Boom operators indispensible to refueling mission

  • Published
  • By Lt. Col. Jonathan D. Tamblyn
  • Commander, 54th Air Refueling Squadron
It is safe to say there would be no global power, global reach or global vigilance without boom air refueling. Without boom operators there would be no United States boom air refueling at all. Boom operators are essential to extending loiter time of intelligence, surveillance or reconnaissance aircraft and stretching the range of heavily loaded mobility aircraft. Boom operators enable bombers to strike our enemies from across the globe and keep our fighters in the fight long enough to provide unbroken air supremacy. When foreign nations won't allow nearby basing rights to friendly forces, the air refueling provided by boom operators makes us a viable force launched from other bases far away.

Boom operators, affectionately dubbed "booms" or "boomers" are the enlisted Airmen who use radios and lights to direct receiver and tanker pilots through a complex airborne procedure at speeds regularly exceeding 400 miles per hour. In this air refueling procedure, two airborne aircraft actually connect together. The final stages of that daring connection is controlled by the skillful hands of the boomer as he flies the tanker's boom into the receiver aircraft's receptacle.

Imagine the difficulty of two bicycle riders side by side, giving each other high-fives at 20 miles per hour or two motorcycle riders at 50 miles per hour doing the same. The only differences between these two examples and air refueling are participating aircraft maneuver in three dimensions instead of just two and they do it eight times faster than motorcycles and 20 times faster than bicycles with machines more than 1,000 times bigger than both.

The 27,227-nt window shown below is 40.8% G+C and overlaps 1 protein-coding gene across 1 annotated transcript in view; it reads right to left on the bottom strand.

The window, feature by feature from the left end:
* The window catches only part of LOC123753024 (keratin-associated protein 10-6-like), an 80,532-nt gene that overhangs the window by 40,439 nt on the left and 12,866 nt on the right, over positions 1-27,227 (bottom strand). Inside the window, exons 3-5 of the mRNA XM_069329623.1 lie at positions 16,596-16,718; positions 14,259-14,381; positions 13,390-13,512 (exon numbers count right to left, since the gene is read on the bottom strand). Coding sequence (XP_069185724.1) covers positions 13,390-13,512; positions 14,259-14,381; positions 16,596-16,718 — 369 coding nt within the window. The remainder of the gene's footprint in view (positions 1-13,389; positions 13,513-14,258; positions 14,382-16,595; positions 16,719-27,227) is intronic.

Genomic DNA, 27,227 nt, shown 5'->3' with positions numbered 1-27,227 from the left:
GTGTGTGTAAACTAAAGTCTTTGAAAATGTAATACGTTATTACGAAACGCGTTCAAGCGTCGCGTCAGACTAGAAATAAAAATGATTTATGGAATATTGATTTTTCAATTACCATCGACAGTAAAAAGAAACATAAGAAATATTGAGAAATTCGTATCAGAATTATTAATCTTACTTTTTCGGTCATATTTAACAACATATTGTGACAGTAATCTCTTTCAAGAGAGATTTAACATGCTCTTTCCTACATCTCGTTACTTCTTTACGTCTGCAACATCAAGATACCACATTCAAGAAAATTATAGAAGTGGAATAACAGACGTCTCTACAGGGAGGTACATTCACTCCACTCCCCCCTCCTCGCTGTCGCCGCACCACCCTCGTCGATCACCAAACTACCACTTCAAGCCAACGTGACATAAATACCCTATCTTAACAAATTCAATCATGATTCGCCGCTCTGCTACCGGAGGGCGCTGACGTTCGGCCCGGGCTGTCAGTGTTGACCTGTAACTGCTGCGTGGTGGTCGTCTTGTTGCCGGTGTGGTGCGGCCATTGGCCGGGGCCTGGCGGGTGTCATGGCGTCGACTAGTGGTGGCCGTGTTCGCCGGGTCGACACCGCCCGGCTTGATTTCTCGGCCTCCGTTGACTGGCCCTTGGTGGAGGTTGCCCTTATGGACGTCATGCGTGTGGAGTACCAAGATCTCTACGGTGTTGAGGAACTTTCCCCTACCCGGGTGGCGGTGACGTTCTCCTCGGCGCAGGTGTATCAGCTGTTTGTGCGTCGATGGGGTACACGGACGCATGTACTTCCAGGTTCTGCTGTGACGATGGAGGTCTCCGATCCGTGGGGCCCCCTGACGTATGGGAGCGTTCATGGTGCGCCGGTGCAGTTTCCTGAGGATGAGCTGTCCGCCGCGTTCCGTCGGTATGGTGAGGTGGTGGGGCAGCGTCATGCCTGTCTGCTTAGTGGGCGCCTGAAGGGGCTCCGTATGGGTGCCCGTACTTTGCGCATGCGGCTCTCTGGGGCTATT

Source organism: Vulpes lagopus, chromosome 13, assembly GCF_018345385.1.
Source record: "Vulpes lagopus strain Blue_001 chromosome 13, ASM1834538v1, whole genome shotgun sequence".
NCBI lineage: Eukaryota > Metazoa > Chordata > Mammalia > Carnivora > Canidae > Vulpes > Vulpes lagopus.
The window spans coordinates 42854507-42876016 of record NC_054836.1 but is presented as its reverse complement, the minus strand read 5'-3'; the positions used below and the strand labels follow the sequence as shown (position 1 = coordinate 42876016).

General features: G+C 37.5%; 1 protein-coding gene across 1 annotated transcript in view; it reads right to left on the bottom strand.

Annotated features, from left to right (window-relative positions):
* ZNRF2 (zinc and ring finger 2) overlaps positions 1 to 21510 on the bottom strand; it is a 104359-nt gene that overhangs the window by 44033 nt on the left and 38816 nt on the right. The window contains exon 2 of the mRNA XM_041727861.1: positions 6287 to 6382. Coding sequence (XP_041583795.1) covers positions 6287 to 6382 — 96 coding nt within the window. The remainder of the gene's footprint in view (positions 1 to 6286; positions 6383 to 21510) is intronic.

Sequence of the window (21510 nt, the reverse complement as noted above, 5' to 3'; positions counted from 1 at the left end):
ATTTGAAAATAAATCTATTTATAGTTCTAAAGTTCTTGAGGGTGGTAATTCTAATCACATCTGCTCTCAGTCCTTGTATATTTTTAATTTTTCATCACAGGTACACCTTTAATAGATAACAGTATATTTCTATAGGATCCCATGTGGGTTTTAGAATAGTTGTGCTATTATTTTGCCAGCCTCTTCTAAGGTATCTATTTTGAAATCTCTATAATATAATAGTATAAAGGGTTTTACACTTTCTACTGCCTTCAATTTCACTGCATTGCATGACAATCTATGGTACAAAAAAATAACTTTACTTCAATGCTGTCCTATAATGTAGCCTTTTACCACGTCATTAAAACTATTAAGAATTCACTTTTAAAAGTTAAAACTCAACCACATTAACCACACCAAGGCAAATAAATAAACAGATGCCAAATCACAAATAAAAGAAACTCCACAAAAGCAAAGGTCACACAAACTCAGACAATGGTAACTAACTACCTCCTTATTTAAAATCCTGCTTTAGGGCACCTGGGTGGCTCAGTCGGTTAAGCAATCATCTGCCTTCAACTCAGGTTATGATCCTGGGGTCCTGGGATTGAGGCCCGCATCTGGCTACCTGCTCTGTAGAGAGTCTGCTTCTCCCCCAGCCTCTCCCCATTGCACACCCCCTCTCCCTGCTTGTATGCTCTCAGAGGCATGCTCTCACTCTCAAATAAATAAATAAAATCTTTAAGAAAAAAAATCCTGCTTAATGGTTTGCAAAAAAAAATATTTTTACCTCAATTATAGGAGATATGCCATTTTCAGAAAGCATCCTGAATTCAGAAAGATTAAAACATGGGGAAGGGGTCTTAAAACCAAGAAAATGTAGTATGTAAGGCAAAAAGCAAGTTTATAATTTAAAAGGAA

In the event of a malfunction or mismatched aircraft movements, it is the boom operator who often makes the decision to abort the flawed contact and attempt to try again. In this respect, tanker pilots are totally dependent on booms as they are the only crewmember on the tanker aircraft in a position to see the receiver aircraft, which is less than 50 feet behind. These strong bonds of trust bind the tanker team together for mission success.
Without attending any kind of pilot training, booms become a valued member of the KC-135 Stratotanker or KC-10 Extender crews they fly with. Since the vast majority of their flying time is spent on the flight deck, they take the time to learn how to help back up their pilots.

On one occasion when I was an aircraft commander, I barely took off in time to meet our high-priority receiver. Immediately after takeoff we entered the clouds, and my co-pilot and I became distracted by all the things we had to do. On that day my astute boom operator saved us by noticing I was about to fly into an un-forecasted storm. While I entered the clouds, he watched my weather radar screen and noticed a storm hidden inside the clouds. He said, "Pilot, boom, do you want to fly into that?" "Into what?" I said as I noticed the large red return on my co-pilot's radar screen and turned immediately to avoid the hidden storm. I avoided the storm, but our KC-135 was struck by lightning as we passed by. It was just another day in the life and service of that boom and another lesson for me of how dedicated and indispensible our booms are.

If you know a boom operator, let them know how much you appreciate their impact. If you never understood the responsibilities they carry, please consider how truly indispensible they are. If you are thankful for the continued freedom you experience in this dangerous world, thank a boom operator. They have certainly earned it!